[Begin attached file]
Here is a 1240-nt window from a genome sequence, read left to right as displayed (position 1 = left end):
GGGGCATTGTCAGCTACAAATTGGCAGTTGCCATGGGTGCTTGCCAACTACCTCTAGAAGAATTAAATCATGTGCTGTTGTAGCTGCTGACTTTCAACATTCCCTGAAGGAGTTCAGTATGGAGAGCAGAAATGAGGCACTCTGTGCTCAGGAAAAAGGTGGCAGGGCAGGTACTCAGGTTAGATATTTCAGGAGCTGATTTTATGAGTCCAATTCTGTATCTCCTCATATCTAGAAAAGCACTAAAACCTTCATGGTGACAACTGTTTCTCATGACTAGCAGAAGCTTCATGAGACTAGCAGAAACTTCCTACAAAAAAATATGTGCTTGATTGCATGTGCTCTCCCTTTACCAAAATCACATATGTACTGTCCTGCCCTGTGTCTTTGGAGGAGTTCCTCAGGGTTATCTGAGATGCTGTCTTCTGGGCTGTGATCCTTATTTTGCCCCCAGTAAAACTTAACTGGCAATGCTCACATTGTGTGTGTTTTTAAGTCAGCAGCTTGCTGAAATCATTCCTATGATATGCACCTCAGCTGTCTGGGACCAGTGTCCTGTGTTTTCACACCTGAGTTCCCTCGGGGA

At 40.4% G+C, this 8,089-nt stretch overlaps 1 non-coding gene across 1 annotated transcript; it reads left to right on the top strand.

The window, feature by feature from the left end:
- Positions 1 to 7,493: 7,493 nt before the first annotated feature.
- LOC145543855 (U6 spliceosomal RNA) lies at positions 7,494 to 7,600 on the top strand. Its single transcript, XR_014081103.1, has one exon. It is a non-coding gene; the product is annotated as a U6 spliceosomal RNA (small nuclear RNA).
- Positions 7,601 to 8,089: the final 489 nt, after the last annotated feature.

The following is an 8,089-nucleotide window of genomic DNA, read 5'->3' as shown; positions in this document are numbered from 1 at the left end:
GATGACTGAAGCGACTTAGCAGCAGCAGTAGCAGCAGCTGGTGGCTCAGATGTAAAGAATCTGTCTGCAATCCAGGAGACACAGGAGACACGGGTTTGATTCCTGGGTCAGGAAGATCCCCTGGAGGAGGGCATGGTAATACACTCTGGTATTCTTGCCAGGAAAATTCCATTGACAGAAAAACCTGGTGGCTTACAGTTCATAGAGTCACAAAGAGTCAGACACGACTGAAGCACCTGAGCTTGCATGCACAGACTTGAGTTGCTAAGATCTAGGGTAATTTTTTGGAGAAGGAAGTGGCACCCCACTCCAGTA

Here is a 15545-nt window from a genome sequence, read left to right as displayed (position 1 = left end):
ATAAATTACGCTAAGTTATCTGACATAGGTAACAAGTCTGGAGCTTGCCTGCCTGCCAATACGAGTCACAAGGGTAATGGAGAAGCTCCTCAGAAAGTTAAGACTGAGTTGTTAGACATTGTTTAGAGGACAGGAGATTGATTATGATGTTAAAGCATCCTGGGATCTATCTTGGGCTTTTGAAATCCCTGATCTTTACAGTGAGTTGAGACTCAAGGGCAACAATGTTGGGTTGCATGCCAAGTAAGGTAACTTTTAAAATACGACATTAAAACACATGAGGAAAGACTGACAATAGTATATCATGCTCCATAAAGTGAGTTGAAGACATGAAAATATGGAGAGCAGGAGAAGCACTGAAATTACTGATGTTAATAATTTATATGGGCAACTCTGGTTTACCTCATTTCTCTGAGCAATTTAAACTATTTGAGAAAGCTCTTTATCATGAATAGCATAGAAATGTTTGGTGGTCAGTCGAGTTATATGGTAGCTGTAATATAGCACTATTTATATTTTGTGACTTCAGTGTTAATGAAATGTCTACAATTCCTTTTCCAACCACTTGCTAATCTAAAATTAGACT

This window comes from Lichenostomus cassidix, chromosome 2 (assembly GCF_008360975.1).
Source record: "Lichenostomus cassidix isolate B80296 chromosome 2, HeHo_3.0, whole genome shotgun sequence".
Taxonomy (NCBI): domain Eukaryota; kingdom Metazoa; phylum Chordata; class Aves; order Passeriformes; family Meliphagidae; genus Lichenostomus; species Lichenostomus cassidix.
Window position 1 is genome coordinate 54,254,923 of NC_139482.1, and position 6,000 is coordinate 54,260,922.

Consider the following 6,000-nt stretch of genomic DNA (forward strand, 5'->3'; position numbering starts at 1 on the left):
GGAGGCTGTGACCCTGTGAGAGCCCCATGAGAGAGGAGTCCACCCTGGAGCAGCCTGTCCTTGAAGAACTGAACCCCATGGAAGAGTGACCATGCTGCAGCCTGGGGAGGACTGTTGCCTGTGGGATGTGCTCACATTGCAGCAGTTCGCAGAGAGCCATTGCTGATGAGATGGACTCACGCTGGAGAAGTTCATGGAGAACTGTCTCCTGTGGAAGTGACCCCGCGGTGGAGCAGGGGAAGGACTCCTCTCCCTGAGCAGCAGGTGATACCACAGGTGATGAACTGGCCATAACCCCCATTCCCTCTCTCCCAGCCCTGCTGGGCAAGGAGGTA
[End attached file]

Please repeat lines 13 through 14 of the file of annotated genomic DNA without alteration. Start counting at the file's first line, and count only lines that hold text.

Source record: "Lichenostomus cassidix isolate B80296 chromosome 2, HeHo_3.0, whole genome shotgun sequence".
Taxonomy (NCBI): domain Eukaryota; kingdom Metazoa; phylum Chordata; class Aves; order Passeriformes; family Meliphagidae; genus Lichenostomus; species Lichenostomus cassidix.